” ‘Triple-negative breast cancer is an aggressive subtype of breast cancer often affecting younger women and, unfortunately, the current treatment options for metastatic disease remain limited,’ said Peter Schmid, MD, PhD, director of the St. Bartholomew’s Breast Centre at St. Bartholomew’s Hospital and Barts Cancer Institute in London.”
“The combination of immunotherapy and chemotherapy is showing promising response rates in certain patients with triple-negative breast cancer (TNBC), said ESO Umberto Veronesi Memorial Award Winner Giuseppe Curigliano, MD, PhD, who addressed genetic determinants of breast cancer immunogenicity in his award lecture at the 15th St. Gallen International Breast Cancer Conference.
“Curigliano emphasized the importance of patient selection in optimizing immunotherapy in breast cancer. In a study done by Curigliano, in collaboration with the Sidra Medical Center in Qatar, a subgroup of patients with TNBC who would derive benefit from checkpoint inhibitors were identified. This group, he stated, should be selected based on individual assessment of tumor-infiltrating lymphocytes.”
“Combination regimens that pair nab-paclitaxel (Abraxane) with PD-L1 checkpoint blockade immunotherapy agents are emerging as a robust area of investigation in triple-negative breast cancer (TNBC), bolstered by clinical trial results that establish the chemotherapeutic agent as an effective partner for other therapies.
“Although nab-paclitaxel has been combined in some studies with other chemotherapies, the focus is shifting to regimens that include immunotherapies as the efficacy of that approach continues to grow. Nab-paclitaxel, an albumin-bound form of paclitaxel, is indicated for patients with metastatic breast cancer after prior chemotherapy.”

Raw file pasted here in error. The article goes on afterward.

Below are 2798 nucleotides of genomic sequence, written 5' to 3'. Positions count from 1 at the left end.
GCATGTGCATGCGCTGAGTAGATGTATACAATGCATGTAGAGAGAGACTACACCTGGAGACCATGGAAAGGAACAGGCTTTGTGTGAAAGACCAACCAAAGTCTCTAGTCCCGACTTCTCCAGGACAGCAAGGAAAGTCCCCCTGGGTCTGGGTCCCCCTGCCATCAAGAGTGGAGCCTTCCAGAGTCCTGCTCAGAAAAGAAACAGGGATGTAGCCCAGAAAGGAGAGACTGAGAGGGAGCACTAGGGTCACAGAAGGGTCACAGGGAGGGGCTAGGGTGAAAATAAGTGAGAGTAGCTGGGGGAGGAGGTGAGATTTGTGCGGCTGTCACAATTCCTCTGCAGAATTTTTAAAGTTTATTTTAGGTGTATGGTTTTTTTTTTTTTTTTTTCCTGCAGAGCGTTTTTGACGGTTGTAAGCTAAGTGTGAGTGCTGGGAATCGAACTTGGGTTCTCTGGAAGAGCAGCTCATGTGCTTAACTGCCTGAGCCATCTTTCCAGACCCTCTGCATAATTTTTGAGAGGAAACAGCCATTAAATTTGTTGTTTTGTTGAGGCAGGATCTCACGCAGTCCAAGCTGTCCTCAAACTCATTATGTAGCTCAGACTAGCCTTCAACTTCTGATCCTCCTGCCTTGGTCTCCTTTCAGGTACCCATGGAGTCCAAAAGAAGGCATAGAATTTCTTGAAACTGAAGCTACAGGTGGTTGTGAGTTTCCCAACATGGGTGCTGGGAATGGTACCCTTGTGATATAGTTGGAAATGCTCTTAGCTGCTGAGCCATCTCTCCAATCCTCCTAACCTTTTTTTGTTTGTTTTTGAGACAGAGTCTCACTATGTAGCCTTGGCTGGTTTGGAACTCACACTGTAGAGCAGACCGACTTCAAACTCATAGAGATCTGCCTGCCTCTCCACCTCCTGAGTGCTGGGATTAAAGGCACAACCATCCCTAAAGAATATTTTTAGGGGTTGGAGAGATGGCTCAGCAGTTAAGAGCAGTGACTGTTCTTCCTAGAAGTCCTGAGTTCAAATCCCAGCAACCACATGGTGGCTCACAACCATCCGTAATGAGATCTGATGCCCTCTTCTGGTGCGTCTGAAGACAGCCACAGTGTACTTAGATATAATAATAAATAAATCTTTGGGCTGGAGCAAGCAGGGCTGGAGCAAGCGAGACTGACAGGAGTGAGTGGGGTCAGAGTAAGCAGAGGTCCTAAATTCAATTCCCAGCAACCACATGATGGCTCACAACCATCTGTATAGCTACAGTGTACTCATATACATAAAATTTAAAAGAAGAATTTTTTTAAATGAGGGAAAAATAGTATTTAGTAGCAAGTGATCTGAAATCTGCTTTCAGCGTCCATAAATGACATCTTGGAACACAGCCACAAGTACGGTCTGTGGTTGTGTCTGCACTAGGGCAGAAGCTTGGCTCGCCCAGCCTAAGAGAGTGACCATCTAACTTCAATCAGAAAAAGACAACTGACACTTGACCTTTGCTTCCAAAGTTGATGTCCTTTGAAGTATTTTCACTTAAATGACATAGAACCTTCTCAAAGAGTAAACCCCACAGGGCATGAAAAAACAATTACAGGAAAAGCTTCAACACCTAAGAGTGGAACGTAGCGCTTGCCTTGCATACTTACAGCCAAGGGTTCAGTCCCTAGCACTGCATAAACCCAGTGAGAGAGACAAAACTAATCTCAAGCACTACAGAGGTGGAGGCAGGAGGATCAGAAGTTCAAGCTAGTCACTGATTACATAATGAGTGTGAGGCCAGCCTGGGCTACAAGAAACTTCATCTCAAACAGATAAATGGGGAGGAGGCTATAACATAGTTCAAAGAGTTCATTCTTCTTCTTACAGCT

“The treatment landscape for triple-negative breast cancer (TNBC) is transforming, experts say, with the potential additions of immunotherapy and PARP inhibitors. These agents are being explored both as monotherapy and in combination regimens with standard chemotherapy options.
“At the 2016 San Antonio Breast Cancer Symposium, treatment with pembrolizumab (Keytruda) continued to show a consistent durable benefit with an additional year of follow-up for heavily pretreated patients with recurrent PD-L1–positive TNBC, according to findings from the phase Ib KEYNOTE-012 trial.”
“A prospective study is investigating whether breast cancer surgery can be eliminated in patients who respond well to neoadjuvant systemic therapy.
“The phase II single-center trial, conducted out of The University of Texas MD Anderson Cancer Center (NCT02945579), aims to determine how often breast cancer recurs in patients who previously received chemotherapy and follow-up radiation therapy, but not surgery, and have no evidence of disease. Forty patients with early-stage, triple-negative or HER2-positive breast cancer care underwent image-guided biopsy after completing chemotherapy and before beginning radiation therapy to see if surgery is necessary.”